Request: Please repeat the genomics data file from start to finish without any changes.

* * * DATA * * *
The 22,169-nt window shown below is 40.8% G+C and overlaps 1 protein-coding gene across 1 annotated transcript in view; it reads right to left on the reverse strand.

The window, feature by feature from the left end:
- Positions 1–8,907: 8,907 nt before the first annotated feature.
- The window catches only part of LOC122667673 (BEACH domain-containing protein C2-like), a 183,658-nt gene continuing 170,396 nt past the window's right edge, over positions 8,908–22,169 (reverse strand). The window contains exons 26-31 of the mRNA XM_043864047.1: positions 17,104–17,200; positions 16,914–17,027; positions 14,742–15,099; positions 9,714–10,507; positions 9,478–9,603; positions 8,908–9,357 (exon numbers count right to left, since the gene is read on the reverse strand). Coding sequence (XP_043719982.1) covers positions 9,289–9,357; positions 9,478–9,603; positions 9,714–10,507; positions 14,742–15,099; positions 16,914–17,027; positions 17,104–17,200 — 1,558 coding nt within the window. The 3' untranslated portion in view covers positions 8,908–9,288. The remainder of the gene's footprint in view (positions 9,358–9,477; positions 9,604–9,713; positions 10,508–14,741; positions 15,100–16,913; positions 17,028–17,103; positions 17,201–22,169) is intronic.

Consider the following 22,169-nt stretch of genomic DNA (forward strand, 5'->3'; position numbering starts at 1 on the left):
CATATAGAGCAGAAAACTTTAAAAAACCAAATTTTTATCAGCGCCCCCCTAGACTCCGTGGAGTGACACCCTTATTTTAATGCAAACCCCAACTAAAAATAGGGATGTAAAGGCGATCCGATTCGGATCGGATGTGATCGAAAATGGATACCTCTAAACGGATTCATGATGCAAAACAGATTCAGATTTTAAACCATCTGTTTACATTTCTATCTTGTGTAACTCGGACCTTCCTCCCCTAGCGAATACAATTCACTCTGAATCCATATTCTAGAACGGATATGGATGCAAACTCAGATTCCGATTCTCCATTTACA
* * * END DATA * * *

The 22,169-nt window shown below is 40.8% G+C and overlaps 1 protein-coding gene across 1 annotated transcript in view; it reads right to left on the reverse strand.

The window, feature by feature from the left end:
- Positions 1–8,907: 8,907 nt before the first annotated feature.
- The window catches only part of LOC122667673 (BEACH domain-containing protein C2-like), a 183,658-nt gene continuing 170,396 nt past the window's right edge, over positions 8,908–22,169 (reverse strand). The window contains exons 26-31 of the mRNA XM_043864047.1: positions 17,104–17,200; positions 16,914–17,027; positions 14,742–15,099; positions 9,714–10,507; positions 9,478–9,603; positions 8,908–9,357 (exon numbers count right to left, since the gene is read on the reverse strand). Coding sequence (XP_043719982.1) covers positions 9,289–9,357; positions 9,478–9,603; positions 9,714–10,507; positions 14,742–15,099; positions 16,914–17,027; positions 17,104–17,200 — 1,558 coding nt within the window. The 3' untranslated portion in view covers positions 8,908–9,288. The remainder of the gene's footprint in view (positions 9,358–9,477; positions 9,604–9,713; positions 10,508–14,741; positions 15,100–16,913; positions 17,028–17,103; positions 17,201–22,169) is intronic.

Consider the following 22,169-nt stretch of genomic DNA (forward strand, 5'->3'; position numbering starts at 1 on the left):
CATATAGAGCAGAAAACTTTAAAAAACCAAATTTTTATCAGCGCCCCCCTAGACTCCGTGGAGTGACACCCTTATTTTAATGCAAACCCCAACTAAAAATAGGGATGTAAAGGCGATCCGATTCGGATCGGATGTGATCGAAAATGGATACCTCTAAACGGATTCATGATGCAAAACAGATTCAGATTTTAAACCATCTGTTTACATTTCTATCTTGTGTAACTCGGACCTTCCTCCCCTAGCGAATACAATTCACTCTGAATCCATATTCTAGAACGGATATGGATGCAAACTCAGATTCCGATTCTCCATTTACA